As the world warms, and the environment changes around us, it’s good—for a sufficiently broad definition of “good”—to see the media starting, just barely starting, to take the issue seriously.
For example, MSNBC’s “Hardball with Chris Matthews” ran a segment where he had climate scientist Michael Mann as a guest, as well as Republican strategist Chip Saltsman. Matthews repeatedly hammered Saltsman on Republican denial of climate change, which was refreshing; usually a denier is brought in for false balance, not to show how out-of-touch the party is on this particular piece of reality.
Also on MSNBC, Chris Hayes had a special about this called “Politics of Power”, which unfortunately is not online for viewing, but he did a Google+ Hangout with some environmental bloggers which discusses how to get the word out about climate change.
I don’t get Al Jazeera America, but they apparently spent a half hour covering climate change, which, according to Media Matters for America, is about half as much as other stations gave it in the entire year of 2012. A few minutes of video are available on the MMfA site. Apparently, they also didn’t give any time at all to denial, which is the way to go.
If you have a segment about global navigation, you don’t give time to flat Earthers.
This comes on the heels the Intergovernmental Panel on Climate Change draft report that was leaked saying that global warming is “very likely” caused by humans—in other words, 95 percent certain. That’s a pretty good bet, especially when the stakes are so high. The final IPCC report will be out soon.
So of course the deniers will be trying to get even louder. On the website CFACT, there’s an interview with former NASA astronaut Walt Cunningham who, like his Apollo compatriot Harrison Schmitt, makes ridiculous and easily-disproven claims about global warming. He even trots out the widely-debunked letter signed by 49 ex-NASA employees, including some astronauts… not one of whom is actually a climate scientist.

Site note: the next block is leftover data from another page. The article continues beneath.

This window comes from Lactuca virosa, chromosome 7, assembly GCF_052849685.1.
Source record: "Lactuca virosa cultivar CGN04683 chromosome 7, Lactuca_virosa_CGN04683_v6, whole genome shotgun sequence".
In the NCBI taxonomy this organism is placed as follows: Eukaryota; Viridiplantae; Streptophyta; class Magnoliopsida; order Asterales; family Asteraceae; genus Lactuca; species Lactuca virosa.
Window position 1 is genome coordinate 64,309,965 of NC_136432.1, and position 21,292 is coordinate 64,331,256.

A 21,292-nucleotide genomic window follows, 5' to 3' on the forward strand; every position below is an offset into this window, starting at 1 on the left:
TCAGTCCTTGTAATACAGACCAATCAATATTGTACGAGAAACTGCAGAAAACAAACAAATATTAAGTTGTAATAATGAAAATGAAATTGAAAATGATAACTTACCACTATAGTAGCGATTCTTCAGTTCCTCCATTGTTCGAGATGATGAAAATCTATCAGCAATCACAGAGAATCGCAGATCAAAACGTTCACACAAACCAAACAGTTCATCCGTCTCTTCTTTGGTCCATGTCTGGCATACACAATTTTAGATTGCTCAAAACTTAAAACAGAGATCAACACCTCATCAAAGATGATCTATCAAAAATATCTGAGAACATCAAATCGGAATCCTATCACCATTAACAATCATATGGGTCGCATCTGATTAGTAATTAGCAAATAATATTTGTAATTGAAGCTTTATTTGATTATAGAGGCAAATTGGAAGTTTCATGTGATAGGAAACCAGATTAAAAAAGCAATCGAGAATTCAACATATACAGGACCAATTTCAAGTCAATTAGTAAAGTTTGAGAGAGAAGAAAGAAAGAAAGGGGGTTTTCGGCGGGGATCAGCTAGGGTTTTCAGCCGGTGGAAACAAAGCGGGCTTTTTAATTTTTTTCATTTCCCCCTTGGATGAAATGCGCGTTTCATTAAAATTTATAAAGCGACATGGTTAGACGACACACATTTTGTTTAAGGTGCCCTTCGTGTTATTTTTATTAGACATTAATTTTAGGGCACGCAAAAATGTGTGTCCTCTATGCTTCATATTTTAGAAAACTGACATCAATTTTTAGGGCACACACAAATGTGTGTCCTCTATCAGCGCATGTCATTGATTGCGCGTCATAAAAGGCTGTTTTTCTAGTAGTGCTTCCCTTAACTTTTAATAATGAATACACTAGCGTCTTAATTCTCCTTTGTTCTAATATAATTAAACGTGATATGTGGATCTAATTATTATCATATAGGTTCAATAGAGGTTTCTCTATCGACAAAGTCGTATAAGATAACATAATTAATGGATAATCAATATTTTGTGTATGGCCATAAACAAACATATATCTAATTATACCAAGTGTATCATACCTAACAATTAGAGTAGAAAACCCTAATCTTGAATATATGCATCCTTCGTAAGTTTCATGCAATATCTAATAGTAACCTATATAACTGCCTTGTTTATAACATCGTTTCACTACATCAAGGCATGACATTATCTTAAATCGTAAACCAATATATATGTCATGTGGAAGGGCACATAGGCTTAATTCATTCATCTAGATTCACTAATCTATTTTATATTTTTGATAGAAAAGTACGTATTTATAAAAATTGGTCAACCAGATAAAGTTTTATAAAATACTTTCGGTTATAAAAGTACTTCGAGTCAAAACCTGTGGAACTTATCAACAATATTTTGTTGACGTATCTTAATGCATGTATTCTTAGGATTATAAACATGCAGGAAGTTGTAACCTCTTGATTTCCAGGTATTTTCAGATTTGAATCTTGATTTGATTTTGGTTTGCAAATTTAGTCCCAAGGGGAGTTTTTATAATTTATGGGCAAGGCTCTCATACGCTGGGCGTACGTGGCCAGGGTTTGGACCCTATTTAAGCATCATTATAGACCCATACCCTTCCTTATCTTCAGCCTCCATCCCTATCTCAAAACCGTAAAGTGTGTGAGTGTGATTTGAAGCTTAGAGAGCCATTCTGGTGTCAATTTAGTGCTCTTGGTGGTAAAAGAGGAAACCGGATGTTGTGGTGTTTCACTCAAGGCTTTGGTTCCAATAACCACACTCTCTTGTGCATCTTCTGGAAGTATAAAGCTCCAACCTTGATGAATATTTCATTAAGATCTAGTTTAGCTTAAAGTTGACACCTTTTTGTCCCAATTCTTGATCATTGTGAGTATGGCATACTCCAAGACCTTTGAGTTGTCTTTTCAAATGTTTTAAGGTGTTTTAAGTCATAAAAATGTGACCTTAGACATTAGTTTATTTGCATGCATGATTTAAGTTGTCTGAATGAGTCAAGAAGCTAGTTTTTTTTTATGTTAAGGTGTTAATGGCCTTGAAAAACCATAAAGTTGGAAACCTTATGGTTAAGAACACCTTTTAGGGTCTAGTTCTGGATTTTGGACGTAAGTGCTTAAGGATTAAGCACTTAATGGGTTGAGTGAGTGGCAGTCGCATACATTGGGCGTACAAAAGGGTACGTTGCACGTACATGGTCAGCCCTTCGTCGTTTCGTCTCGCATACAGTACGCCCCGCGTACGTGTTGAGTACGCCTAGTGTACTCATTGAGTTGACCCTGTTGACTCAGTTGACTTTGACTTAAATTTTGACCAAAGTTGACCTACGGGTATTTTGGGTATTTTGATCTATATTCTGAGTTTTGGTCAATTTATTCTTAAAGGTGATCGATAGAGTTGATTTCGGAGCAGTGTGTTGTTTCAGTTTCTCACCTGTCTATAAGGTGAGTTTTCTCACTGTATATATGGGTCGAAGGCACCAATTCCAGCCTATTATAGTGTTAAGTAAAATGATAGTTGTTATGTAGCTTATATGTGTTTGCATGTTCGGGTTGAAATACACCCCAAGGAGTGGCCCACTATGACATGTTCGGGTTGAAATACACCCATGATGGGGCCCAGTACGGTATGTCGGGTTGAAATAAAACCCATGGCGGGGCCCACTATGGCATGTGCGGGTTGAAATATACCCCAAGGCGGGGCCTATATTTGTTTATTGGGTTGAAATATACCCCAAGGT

Hold on to your irony gland: The title of the Cunningham interview is, “Walt Cunningham: Restore climate science integrity, please!”
The reality of climate change is threatening all of us. It’s cute, perhaps, to claim planets will do better with more CO2 in the air, or that frigid countries farther north will be warmer. But that’s a crock. The reality is that weather patterns will change. We’ll get more floods in some areas, more droughts in others, more powerful storms, more forest fires (at a time when the U. S. Forest Service is out of money), and worse.
I look out my window, and to my west the Rocky Mountains are bare; the amount of snow and ice I can see at their peaks is very small—just like it was last year, and the year before. But usually, even in the height of summer, the tops of those mountains are dazzlingly white with snow. Colorado supplies water to many other states in the U.S., and this decade-long drought is starting to have real impact on other regions. It’s likely to get worse, not better.
Am I being alarmist? I don’t think so; I’m being realistic, in the true sense of the word. The problem is, the reality is alarming.
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